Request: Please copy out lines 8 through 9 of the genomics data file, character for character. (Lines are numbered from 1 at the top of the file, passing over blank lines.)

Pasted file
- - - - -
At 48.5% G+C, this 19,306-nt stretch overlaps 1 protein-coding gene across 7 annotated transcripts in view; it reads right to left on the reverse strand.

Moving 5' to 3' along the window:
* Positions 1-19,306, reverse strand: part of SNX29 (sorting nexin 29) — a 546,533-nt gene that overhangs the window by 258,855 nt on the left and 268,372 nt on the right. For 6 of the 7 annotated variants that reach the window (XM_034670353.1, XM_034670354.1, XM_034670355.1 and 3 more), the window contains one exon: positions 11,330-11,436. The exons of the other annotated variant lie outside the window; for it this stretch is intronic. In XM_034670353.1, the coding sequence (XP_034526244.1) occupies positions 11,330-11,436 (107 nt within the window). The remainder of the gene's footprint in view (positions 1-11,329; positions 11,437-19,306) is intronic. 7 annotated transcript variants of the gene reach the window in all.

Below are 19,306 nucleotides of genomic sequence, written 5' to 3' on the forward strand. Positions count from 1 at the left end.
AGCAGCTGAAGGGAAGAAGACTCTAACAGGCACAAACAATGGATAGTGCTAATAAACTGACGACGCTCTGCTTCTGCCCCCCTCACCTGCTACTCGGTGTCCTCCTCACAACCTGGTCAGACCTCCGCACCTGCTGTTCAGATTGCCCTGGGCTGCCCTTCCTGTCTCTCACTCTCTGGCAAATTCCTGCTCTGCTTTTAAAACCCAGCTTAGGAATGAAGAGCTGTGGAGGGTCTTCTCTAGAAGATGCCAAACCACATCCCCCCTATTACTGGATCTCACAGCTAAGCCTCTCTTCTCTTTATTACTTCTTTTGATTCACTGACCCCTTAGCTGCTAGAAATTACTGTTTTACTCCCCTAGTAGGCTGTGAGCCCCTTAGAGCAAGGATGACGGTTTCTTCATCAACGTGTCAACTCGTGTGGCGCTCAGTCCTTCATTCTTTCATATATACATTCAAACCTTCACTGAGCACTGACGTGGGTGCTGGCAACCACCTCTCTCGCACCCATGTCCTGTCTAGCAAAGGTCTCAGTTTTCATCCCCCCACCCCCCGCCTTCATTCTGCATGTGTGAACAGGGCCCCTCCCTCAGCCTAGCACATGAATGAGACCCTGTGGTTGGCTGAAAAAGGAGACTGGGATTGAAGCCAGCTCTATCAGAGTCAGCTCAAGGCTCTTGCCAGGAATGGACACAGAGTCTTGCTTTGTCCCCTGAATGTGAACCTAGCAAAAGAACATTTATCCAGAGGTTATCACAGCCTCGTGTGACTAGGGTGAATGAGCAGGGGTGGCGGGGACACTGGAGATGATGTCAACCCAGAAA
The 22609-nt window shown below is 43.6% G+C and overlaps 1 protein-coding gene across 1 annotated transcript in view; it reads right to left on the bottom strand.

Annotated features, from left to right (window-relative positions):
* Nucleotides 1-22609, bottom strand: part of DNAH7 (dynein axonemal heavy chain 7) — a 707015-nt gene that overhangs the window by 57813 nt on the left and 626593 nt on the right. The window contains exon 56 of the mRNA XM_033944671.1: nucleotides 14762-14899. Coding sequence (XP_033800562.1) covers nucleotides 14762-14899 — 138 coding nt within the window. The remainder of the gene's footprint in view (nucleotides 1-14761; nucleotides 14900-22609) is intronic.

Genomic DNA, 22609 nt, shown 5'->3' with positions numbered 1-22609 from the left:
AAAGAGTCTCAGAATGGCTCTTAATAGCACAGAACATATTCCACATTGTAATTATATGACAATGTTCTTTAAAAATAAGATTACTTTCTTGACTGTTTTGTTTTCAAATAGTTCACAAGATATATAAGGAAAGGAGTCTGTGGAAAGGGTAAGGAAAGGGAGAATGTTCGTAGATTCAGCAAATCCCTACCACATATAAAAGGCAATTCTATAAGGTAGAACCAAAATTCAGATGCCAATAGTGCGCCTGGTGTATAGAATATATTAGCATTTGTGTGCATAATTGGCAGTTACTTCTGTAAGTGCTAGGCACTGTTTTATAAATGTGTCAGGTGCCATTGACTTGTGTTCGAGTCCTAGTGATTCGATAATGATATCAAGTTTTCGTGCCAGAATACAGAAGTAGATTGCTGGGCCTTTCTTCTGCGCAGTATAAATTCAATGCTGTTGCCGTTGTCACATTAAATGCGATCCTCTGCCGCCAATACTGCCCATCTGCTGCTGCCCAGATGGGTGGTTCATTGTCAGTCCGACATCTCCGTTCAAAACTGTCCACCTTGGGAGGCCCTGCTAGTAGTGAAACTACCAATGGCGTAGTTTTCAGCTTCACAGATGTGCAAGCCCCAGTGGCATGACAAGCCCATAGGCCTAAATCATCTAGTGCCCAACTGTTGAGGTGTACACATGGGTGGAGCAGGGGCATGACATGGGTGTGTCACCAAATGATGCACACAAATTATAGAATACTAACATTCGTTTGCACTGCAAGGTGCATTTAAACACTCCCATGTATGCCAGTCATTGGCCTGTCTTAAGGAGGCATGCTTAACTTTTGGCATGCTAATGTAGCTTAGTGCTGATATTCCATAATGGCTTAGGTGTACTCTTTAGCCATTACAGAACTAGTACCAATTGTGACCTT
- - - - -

* Nucleotides 1-22609, bottom strand: part of DNAH7 (dynein axonemal heavy chain 7) — a 707015-nt gene that overhangs the window by 57813 nt on the left and 626593 nt on the right. The window contains exon 56 of the mRNA XM_033944671.1: nucleotides 14762-14899. Coding sequence (XP_033800562.1) covers nucleotides 14762-14899 — 138 coding nt within the window. The remainder of the gene's footprint in view (nucleotides 1-14761; nucleotides 14900-22609) is intronic.

Genomic DNA, 22609 nt, shown 5'->3' with positions numbered 1-22609 from the left: